If you want to know more about more animals, Information Graphics: Animal Kingdom has you covered. It’s filled with all sorts of different facts, like how many teeth various animals have (dolphins: 252!) or how much animals eat compared to their body size (duck: 20%). The facts are presented with fun infographics. My only complaint is that the infographics, while fun, aren’t always accurate graphs. For instance, on the page about brain sizes, you would think the size of the brain illustration would correspond to the actual size of the brain–but looking at the actual numbers shows that it isn’t so. Still, for kids who love animals and facts, it’s a fun book to peruse.
Here’s an elephant-sized book about a French elephant celebrating his birthday. The Memory of an Elephant is an oversized picture book that tells a story about Marcel, an old elephant. As he goes about his day, we get lots of facts about all sorts of things: different types of food (breakfast), fashion (Marcel gets dressed), instruments (Marcel used to play in a band), and more. There are, of course, a lot of elephant facts, too, sometimes with funny bits like: “If an elephant is left-handed, like Paul McCartney, then the left tusk is more worn than the right tusk.” It’s a very fun book to pore over, with pages that look like old advertisements filled with images and text.
The Right Word is a great picture book for word nerds: it’s about Peter Mark Roget, the creator of the thesaurus. I’d heard about it because it won a Caldecott Honor this year, so I picked up a copy at the bookstore. I love the illustrations, which are filled with words and labels, and I enjoyed learning more about the man behind the name. It starts with Peter as a boy, making lists of words, and follows him through medical school, giving lectures at science society meetings, and finally publishing his thesaurus. I highly recommend it–it’s all about the power of words, and is great for both young and old readers.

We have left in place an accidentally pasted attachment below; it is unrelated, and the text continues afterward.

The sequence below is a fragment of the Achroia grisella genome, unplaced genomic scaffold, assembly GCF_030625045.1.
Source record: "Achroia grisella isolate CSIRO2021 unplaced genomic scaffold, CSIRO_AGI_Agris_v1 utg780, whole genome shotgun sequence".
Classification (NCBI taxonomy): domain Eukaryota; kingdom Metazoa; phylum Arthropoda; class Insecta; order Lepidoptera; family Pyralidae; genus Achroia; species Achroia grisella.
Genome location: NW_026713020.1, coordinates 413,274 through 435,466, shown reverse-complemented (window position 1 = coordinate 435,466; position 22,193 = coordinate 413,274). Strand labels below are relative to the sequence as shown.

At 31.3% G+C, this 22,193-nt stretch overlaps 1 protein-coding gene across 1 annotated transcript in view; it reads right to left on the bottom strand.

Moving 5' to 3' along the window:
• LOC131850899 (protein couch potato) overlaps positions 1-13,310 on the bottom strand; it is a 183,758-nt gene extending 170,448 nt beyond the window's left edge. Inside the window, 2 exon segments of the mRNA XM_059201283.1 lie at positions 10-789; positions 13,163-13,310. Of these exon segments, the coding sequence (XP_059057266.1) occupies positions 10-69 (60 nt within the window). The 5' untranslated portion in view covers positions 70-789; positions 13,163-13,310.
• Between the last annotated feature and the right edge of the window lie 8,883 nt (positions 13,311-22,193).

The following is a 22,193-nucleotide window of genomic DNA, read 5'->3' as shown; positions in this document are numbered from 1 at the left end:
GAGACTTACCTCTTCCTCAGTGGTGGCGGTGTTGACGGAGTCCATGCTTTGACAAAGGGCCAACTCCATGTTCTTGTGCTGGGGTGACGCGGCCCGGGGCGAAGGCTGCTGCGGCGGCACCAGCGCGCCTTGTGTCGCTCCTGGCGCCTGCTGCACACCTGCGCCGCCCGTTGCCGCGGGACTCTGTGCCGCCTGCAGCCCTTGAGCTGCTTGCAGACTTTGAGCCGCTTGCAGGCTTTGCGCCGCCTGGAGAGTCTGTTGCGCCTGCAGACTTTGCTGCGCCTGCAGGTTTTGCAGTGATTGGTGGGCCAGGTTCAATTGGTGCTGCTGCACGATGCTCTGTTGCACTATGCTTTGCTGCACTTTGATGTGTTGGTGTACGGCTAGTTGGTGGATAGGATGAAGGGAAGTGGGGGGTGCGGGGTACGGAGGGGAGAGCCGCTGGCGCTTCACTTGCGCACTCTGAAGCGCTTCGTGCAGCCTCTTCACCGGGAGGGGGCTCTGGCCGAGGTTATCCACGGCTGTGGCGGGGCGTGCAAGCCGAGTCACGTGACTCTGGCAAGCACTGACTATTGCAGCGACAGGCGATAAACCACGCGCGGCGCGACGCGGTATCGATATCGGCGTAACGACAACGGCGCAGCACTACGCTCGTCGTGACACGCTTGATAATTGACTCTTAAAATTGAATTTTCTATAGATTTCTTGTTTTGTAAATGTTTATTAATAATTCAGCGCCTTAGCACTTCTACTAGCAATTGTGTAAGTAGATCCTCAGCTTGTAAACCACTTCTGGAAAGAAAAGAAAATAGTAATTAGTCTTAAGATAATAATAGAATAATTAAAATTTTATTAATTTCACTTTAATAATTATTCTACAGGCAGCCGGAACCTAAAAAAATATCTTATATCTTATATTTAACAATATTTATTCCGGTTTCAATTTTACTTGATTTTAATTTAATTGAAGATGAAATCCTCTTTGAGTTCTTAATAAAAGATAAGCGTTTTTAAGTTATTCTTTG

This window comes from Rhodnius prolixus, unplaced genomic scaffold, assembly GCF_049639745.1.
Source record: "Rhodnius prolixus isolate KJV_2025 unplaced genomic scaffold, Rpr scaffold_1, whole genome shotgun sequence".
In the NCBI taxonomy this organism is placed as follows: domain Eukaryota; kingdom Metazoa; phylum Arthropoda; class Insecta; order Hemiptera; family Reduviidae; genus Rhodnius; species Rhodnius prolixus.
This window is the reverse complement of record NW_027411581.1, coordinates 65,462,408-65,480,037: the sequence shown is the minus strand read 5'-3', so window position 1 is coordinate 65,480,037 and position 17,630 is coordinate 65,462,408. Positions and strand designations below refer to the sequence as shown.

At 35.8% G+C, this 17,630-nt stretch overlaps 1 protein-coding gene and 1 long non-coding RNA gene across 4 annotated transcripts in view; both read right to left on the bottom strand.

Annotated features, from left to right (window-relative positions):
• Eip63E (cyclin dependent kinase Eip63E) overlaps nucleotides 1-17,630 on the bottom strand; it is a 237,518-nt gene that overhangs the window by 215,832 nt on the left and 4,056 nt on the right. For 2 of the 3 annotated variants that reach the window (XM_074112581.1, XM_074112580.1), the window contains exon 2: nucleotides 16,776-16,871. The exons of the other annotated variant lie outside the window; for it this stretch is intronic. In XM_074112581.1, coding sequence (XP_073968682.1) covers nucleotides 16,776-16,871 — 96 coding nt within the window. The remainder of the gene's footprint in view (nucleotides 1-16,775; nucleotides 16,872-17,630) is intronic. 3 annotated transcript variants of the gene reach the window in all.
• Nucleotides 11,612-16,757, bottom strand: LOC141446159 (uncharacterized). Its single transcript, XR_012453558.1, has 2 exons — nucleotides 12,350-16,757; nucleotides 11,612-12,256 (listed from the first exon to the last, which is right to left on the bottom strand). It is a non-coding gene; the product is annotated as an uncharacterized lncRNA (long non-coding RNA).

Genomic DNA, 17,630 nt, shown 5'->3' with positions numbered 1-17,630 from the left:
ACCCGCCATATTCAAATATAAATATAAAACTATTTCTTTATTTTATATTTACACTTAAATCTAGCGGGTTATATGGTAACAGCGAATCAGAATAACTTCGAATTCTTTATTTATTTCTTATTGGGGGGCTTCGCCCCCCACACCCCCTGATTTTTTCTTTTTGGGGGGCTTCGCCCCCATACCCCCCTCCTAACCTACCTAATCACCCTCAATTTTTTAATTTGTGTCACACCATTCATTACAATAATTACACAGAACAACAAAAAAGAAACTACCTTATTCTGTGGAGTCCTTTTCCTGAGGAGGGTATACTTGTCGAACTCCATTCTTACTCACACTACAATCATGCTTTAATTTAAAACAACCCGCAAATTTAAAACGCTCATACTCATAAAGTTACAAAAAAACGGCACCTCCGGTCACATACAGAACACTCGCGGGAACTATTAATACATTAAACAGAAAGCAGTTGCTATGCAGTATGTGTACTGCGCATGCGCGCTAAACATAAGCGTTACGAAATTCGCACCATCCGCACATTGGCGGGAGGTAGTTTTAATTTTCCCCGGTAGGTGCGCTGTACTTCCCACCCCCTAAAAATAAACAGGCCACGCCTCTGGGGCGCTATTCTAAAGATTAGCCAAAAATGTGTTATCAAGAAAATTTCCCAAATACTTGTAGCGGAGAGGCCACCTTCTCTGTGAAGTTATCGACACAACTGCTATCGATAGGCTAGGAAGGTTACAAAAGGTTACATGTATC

Count Victor Lustig (real name Robert Miller) was a master con artist, but his most famous trick was selling the Eiffel Tower. In Tricky Vic, Greg Pizzoli tells the story of this sneaky guy and some of his tricks. Because of the content and the amount of text, this one’s recommended for ages 7 and up despite its picture book format. There are sidebars explaining things like Prohibition and counterfeiting, though the story itself is told in a pretty straightforward fashion that isn’t difficult to follow. Pizzoli admits in the Author’s Note that he did take some artistic license with the order of events–and also because hard facts were difficult to come by in the life of this con man–but it’s still a really fascinating book, and the illustrations are fun.
The word “mesmerized” comes from Franz Mesmer, a French doctor who was able to cure his patients using an invisible force he came to call “animal magnetism.” King Louis XVI was curious, but wanted to know if it were true. Ben Franklin to the rescue! This picture book tells a simplified version of Franklin’s investigations. Even though it’s a picture book format and isn’t too text-heavy for younger readers, it includes an explanation of the scientific method, describes how blind testing is still used for medicines today, and even mentions the placebo effect. The illustrations are captivating and the story teaches a lesson about scientific evidence that I’m sure any geek parent would approve of. (There is a section in the back that gives more details, since the picture book portion leaves a lot of that out.) My toddler was particularly mesmerized by the endpapers, which have a swirly optical illusion printed on them.
Speaking of the importance of evidence, An Illustrated Book of Bad Arguments should be required reading for every geek kid, as well as anyone who votes. Jenny Bristol reviewed this a couple years ago, but it was since picked up by The Experiment and was republished last fall. It’s basically a list of logical fallacies, from straw men to generalizations to the “no true Scotsman” argument. Each one is given a brief explanation paired with a cartoon illustrating some animal making that mistake.
Disclosure: Except as noted, I received review copies or proofs of the books in this article.